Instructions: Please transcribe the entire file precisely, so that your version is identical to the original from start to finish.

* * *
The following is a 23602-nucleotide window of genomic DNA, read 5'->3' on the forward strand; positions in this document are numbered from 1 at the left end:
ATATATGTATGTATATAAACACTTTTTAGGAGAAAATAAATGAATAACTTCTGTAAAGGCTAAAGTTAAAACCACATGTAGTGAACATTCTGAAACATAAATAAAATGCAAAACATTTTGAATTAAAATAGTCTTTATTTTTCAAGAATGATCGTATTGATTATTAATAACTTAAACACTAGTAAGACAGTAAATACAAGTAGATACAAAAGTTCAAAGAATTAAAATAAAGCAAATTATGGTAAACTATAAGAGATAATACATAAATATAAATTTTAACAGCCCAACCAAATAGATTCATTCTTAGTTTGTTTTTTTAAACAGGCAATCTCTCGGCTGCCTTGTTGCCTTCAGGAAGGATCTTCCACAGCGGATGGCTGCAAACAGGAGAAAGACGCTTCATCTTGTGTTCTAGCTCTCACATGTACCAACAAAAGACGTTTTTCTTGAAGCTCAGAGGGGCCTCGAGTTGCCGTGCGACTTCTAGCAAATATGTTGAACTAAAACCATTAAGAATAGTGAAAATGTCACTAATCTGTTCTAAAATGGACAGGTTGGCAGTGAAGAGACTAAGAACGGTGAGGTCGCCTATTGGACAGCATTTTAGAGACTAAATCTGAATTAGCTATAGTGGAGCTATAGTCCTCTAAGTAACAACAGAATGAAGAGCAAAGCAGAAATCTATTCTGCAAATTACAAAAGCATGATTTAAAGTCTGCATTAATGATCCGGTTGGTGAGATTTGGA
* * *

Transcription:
The following is a 23602-nucleotide window of genomic DNA, read 5'->3' on the forward strand; positions in this document are numbered from 1 at the left end:
ATATATGTATGTATATAAACACTTTTTAGGAGAAAATAAATGAATAACTTCTGTAAAGGCTAAAGTTAAAACCACATGTAGTGAACATTCTGAAACATAAATAAAATGCAAAACATTTTGAATTAAAATAGTCTTTATTTTTCAAGAATGATCGTATTGATTATTAATAACTTAAACACTAGTAAGACAGTAAATACAAGTAGATACAAAAGTTCAAAGAATTAAAATAAAGCAAATTATGGTAAACTATAAGAGATAATACATAAATATAAATTTTAACAGCCCAACCAAATAGATTCATTCTTAGTTTGTTTTTTTAAACAGGCAATCTCTCGGCTGCCTTGTTGCCTTCAGGAAGGATCTTCCACAGCGGATGGCTGCAAACAGGAGAAAGACGCTTCATCTTGTGTTCTAGCTCTCACATGTACCAACAAAAGACGTTTTTCTTGAAGCTCAGAGGGGCCTCGAGTTGCCGTGCGACTTCTAGCAAATATGTTGAACTAAAACCATTAAGAATAGTGAAAATGTCACTAATCTGTTCTAAAATGGACAGGTTGGCAGTGAAGAGACTAAGAACGGTGAGGTCGCCTATTGGACAGCATTTTAGAGACTAAATCTGAATTAGCTATAGTGGAGCTATAGTCCTCTAAGTAACAACAGAATGAAGAGCAAAGCAGAAATCTATTCTGCAAATTACAAAAGCATGATTTAAAGTCTGCATTAATGATCCGGTTGGTGAGATTTGGA